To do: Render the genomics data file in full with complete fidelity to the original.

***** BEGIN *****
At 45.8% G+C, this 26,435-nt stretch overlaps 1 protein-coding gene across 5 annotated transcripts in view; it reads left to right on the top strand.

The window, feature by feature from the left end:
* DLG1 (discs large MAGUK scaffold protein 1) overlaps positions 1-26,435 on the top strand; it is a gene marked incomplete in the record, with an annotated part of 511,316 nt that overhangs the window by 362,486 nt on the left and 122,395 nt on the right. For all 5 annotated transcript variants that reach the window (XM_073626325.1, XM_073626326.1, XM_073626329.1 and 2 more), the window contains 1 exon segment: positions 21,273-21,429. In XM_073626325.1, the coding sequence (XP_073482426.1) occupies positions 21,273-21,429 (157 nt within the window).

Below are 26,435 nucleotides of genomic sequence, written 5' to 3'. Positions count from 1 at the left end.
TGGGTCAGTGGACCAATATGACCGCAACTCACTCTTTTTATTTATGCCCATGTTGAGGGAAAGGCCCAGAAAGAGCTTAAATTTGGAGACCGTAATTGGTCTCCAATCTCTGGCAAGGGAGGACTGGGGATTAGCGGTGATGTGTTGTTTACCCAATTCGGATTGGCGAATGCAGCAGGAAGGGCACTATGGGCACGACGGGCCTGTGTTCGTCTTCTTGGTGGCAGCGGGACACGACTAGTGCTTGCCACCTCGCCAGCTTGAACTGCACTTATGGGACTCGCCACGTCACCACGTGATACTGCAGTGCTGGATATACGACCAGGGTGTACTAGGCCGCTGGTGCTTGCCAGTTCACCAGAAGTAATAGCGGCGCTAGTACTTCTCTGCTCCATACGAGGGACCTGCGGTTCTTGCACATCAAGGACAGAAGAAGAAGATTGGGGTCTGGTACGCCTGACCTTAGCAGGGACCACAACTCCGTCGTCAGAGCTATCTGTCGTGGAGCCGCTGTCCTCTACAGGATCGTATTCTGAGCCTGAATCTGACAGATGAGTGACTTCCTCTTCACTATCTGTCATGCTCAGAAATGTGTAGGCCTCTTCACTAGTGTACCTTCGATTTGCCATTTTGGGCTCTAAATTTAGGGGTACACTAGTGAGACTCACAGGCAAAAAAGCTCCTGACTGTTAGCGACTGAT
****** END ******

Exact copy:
At 45.8% G+C, this 26,435-nt stretch overlaps 1 protein-coding gene across 5 annotated transcripts in view; it reads left to right on the top strand.

The window, feature by feature from the left end:
* DLG1 (discs large MAGUK scaffold protein 1) overlaps positions 1-26,435 on the top strand; it is a gene marked incomplete in the record, with an annotated part of 511,316 nt that overhangs the window by 362,486 nt on the left and 122,395 nt on the right. For all 5 annotated transcript variants that reach the window (XM_073626325.1, XM_073626326.1, XM_073626329.1 and 2 more), the window contains 1 exon segment: positions 21,273-21,429. In XM_073626325.1, the coding sequence (XP_073482426.1) occupies positions 21,273-21,429 (157 nt within the window).

Below are 26,435 nucleotides of genomic sequence, written 5' to 3'. Positions count from 1 at the left end.
TGGGTCAGTGGACCAATATGACCGCAACTCACTCTTTTTATTTATGCCCATGTTGAGGGAAAGGCCCAGAAAGAGCTTAAATTTGGAGACCGTAATTGGTCTCCAATCTCTGGCAAGGGAGGACTGGGGATTAGCGGTGATGTGTTGTTTACCCAATTCGGATTGGCGAATGCAGCAGGAAGGGCACTATGGGCACGACGGGCCTGTGTTCGTCTTCTTGGTGGCAGCGGGACACGACTAGTGCTTGCCACCTCGCCAGCTTGAACTGCACTTATGGGACTCGCCACGTCACCACGTGATACTGCAGTGCTGGATATACGACCAGGGTGTACTAGGCCGCTGGTGCTTGCCAGTTCACCAGAAGTAATAGCGGCGCTAGTACTTCTCTGCTCCATACGAGGGACCTGCGGTTCTTGCACATCAAGGACAGAAGAAGAAGATTGGGGTCTGGTACGCCTGACCTTAGCAGGGACCACAACTCCGTCGTCAGAGCTATCTGTCGTGGAGCCGCTGTCCTCTACAGGATCGTATTCTGAGCCTGAATCTGACAGATGAGTGACTTCCTCTTCACTATCTGTCATGCTCAGAAATGTGTAGGCCTCTTCACTAGTGTACCTTCGATTTGCCATTTTGGGCTCTAAATTTAGGGGTACACTAGTGAGACTCACAGGCAAAAAAGCTCCTGACTGTTAGCGACTGAT